By Ralph Holmen & Marion Hanson
Although technology has made listing data more valuable, it has also made it more vulnerable. And protecting it isn’t easy. To keep data from being stolen, a host of technical and legal hurdles must be overcome—from securing copyright to determining ownership.
Here we’ll explore the legal issues raised by the need to better protect and manage MLS and listing data and take a look at efforts under way for providing better protection.
Online accessibility of listing data for consumers is a great advancement. By attracting visitors to brokers’ Web sites marketing the listings, it creates opportunities to secure new clients. The downside: Easier accessibility also increases the potential for misuse that can negatively impact brokers, consumers, and the industry as a whole.
That’s why it’s important to ensure that all uses of the data be consistent with, and not violate, the ownership or other rights of people who were involved in creating or providing the listing data in the first place.
What Components of Listing Data Are Protectable?
Generally “raw facts,” such as the square footage of a home or the number of bathrooms, are not subject to protection under copyright laws.
But creative work such as photographs, virtual tours, artistic renderings, architectural drawings, descriptive and creative listing remarks, and, some argue, even the listing price, are all considered protectable interests of a listing.
And although these various components are protectable, they may be owned by a number of individuals. For example, salespeople may provide creative textual content describing the property; a seller may have taken and provided photographs to the salesperson; and a videographer may have taken a video to be shown as a virtual tour.
Each of these people owns the copyright in his or her respective contribution to the MLS data, while the MLS may own the copyright in the “collection” or “compilation” of all listings provided to MLS participants. Thus, any person may display these copyrightable elements of the listing only if he or she first obtains the right to do so from the author.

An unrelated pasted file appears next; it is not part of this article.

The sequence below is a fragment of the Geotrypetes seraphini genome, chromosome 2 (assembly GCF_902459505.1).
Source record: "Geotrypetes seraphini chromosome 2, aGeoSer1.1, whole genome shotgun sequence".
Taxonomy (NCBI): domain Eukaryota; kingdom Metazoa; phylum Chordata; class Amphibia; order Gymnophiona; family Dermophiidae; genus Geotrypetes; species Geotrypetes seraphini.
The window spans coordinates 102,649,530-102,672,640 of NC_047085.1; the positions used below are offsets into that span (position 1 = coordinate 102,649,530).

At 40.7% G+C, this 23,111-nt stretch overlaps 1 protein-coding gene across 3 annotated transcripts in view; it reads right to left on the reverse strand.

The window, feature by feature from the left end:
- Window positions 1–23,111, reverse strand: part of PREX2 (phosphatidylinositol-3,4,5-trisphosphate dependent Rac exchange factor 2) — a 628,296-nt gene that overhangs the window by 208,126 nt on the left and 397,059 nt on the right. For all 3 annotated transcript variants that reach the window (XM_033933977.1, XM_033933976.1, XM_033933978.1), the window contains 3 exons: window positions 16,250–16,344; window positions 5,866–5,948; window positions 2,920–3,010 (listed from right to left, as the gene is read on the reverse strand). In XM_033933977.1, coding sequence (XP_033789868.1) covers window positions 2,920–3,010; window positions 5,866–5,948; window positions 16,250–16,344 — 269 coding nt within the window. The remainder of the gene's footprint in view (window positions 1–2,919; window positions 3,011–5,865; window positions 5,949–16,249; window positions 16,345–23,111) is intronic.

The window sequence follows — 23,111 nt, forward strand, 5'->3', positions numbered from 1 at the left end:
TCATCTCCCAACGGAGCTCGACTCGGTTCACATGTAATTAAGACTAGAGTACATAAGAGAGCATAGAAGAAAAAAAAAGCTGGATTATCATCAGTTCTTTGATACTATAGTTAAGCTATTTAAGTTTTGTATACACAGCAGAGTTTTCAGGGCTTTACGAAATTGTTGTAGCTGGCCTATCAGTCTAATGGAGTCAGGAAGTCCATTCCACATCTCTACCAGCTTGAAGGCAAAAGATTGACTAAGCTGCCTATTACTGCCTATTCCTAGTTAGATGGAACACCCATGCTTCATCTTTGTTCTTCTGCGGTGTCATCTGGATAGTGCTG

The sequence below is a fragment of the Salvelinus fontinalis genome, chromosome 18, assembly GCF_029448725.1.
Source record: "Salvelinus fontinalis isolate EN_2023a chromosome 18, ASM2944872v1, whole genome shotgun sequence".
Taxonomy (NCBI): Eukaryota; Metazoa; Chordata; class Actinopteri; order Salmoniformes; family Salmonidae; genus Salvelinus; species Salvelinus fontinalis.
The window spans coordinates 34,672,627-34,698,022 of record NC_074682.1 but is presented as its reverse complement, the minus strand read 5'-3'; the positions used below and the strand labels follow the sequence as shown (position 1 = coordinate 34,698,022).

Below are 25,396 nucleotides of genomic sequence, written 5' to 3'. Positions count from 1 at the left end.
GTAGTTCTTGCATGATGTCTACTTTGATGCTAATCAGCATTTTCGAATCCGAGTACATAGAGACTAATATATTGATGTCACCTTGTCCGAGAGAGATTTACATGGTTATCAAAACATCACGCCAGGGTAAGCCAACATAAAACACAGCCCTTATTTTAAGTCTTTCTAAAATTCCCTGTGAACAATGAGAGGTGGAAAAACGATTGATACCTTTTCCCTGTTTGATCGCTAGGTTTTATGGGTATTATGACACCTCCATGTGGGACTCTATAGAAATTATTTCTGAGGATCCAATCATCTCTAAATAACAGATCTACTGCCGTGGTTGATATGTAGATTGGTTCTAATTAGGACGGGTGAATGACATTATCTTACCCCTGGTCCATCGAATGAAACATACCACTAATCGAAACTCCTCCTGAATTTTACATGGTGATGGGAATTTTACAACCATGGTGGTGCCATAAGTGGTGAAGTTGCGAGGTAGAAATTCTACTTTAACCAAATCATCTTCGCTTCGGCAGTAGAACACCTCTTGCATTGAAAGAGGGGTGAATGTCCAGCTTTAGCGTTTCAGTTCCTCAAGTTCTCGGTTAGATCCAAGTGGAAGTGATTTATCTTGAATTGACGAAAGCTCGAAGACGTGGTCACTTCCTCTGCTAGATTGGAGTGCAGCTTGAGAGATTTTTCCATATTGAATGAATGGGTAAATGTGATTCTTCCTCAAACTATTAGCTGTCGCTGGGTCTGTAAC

Acquiring these rights isn’t difficult, but it does add a layer of information management that some brokers or MLSs may overlook. Without obtaining all necessary rights to use the various components of the listing data as well as the aggregate of that data, though, controlling the use of content by others can become a problem.
Brokers can secure rights from their agents in the broker-agent agreement, whereby the agent consents to the broker’s broad right to use photos taken or descriptions written by the agent in the course of his association with the broker.
Rights from professional photographers or videographers can be detailed in a license agreement. That license should recite all the various possible uses of the photo contemplated by the broker in marketing the property and authorize the broker to use the photo for the described purposes, during a stated time period.
Although there is some debate over whether the compilation of listing data is copyrightable, the MLS nevertheless should obtain authorization from the broker to use that data in the MLS and make it available for use by other MLS participants (including on IDX or other Internet sites).
Additionally, the MLS should obtain from the broker the right to display and otherwise use other elements of the listing data, such as photos or video tours, in all ways intended. Such authority can be incorporated into the MLS subscriber agreement so that the MLS acquires the necessary right to use the data for all listings the broker submits.
The MLS must also take care to license use of the listing data to participants in a carefully circumscribed manner that permits the intended uses but clearly precludes others. MLSs can do so by incorporating the necessary provisions in their rules or participation agreements.
Finally, when access to listing data is provided to third parties for particular uses that will benefit brokers and MLSs, such use should be authorized by vendor agreements that specifically delineate the authorized uses of the listing information. In addition, both listing brokers and the MLS that make listing data available online should further protect that data from third parties by implementing click-through agreements on their Web sites that prohibit visitors from using the content in any unauthorized manner.
Technology has drastically changed the way real estate professionals do business. Although it has increased efficiency and ease, technology has decreased the control brokers have over their listing content. Though diligence and determination, real estate professionals and the MLS can protect these valuable assets.
To further this objective, NAR is developing an online tool kit that will describe in more detail the rights of various parties to listing and MLS data. The kit also will provide sample documents by which the licenses and other transfers of right can be accomplished.
NAR also is sponsoring an interactive workshop for MLSs on protecting listing content. Designed to provide valuable insight and guidance on identifying and establishing rights in listing data, the workshop, offered in two locations (Hilton Head, S.C. on July 18 and Cooperstown, N.Y. on July 21, both in conjunction with local association events) will discuss content ownership, copyright protection, securing and transferring rights through contract law, as well as the use and validity of click-through agreements on any public Web site containing listing content.
Ralph Holmen is a senior counsel at the National Association of Realtors®. He can be reached at firstname.lastname@example.org.